Press Release – Crown Law
A Sensible Sentencing Trust (SST) press release published after a recent high-profile case breached suppression orders made by the High Court. Although the Solicitor-General concluded that a prosecution for contempt of court was not warranted, she warned …17 March 2017
Sensible Sentencing Trust warned over suppression breach
A Sensible Sentencing Trust (SST) press release published after a recent high-profile case breached suppression orders made by the High Court. Although the Solicitor-General concluded that a prosecution for contempt of court was not warranted, she warned the SST that it must take greater care not to breach suppression orders in future.
When the SST drafted its press release it had failed to seek clarification from the High Court of what suppression orders were in place. Neither the press release author nor the person responsible for publishing the press release to an SST mailing list was aware that the press release would be automatically published to other platforms (the SST website and twitter account, and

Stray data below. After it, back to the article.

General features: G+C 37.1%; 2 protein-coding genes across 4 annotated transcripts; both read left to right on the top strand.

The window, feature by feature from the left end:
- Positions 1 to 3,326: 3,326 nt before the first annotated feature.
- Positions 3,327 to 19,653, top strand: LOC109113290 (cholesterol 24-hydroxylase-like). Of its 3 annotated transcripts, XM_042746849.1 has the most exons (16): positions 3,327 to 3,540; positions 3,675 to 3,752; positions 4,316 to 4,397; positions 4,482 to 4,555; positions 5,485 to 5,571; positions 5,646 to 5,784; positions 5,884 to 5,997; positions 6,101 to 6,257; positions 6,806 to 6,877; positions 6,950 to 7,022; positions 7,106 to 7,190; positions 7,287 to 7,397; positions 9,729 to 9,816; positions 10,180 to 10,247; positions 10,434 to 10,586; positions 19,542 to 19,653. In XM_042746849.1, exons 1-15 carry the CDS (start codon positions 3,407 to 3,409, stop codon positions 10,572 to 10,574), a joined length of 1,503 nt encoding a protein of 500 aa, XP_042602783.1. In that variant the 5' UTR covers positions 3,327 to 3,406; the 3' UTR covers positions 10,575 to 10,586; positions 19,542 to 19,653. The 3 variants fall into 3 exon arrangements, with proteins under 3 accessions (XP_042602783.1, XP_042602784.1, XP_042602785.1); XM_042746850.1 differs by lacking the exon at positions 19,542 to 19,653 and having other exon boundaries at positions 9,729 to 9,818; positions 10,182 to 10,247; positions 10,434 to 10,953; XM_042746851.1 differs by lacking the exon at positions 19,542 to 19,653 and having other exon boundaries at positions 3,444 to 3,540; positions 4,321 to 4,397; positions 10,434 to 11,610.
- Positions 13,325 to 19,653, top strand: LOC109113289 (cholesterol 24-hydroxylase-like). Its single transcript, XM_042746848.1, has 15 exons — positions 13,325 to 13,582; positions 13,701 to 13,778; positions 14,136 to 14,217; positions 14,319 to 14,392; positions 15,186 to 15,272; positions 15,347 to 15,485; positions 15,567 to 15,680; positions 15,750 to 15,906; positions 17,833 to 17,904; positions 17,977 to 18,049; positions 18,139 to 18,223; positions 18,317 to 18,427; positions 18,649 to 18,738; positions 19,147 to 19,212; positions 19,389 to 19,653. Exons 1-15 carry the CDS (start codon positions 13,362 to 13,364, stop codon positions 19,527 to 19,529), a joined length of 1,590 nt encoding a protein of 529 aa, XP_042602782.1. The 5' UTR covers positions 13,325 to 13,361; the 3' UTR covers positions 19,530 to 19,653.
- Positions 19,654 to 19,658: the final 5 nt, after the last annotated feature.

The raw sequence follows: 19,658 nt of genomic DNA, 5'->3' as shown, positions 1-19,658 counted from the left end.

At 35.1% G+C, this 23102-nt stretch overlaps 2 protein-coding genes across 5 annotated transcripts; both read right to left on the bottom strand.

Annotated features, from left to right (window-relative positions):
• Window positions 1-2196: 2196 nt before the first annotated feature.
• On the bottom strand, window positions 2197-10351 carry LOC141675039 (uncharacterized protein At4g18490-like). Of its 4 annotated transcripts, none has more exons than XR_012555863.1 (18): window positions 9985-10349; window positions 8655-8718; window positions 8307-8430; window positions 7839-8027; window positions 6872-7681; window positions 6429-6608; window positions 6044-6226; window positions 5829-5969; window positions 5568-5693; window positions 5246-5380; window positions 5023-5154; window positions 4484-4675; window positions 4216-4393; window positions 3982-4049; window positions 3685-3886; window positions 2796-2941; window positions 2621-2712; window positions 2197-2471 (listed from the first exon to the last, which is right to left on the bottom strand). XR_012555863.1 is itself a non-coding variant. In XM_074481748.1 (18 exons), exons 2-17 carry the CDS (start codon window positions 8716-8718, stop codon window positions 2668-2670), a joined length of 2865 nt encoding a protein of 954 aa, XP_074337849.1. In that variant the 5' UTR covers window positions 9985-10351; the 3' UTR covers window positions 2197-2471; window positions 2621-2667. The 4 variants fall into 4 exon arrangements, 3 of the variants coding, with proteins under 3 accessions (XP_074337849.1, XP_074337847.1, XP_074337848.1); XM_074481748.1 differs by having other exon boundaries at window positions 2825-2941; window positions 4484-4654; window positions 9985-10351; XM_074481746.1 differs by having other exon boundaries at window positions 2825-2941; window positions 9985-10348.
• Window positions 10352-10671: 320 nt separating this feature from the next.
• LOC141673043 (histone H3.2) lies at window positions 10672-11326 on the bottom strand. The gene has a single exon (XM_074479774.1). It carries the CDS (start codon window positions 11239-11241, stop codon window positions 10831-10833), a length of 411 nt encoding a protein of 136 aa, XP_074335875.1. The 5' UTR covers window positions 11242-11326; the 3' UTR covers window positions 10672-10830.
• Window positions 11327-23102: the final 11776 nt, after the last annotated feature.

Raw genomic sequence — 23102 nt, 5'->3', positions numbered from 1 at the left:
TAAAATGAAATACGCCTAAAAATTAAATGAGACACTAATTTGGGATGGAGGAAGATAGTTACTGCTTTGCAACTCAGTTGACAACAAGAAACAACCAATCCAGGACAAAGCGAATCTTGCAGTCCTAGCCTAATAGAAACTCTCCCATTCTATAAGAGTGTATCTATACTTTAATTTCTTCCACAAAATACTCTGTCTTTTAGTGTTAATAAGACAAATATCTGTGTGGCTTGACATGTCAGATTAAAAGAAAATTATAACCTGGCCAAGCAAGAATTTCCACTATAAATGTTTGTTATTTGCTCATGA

Once the suppression order breach was brought to the SST’s attention genuine efforts were made to retract the press release. However, because the extent of the automatic publication was not known, it remained publicly available for many hours. Representatives of the SST subsequently apologised to the Court.
The Deputy Solicitor-General (Criminal), Brendan Horsley, has sent the Sensible Sentencing Trust a formal warning letter detailing these findings.
Open justice is a fundamental value of our criminal justice system. Nevertheless, in particular cases valid reasons not to publicise information may outweigh that general principle. The Court protects that information through suppression orders. As the law officer responsible for contempt prosecutions, the Solicitor-General reminds all media organizations and others who comment publicly upon matters before the courts to be aware of their duty to abide by orders of the court. Particularly when an organisation is aware that suppression orders exist, it should seek further information directly from the Court.
Organisations commenting upon matters before the courts should always be aware of the platforms upon which their publications are disseminated, and have procedures in place to immediately remove all copies of a publication which breaches a suppression order.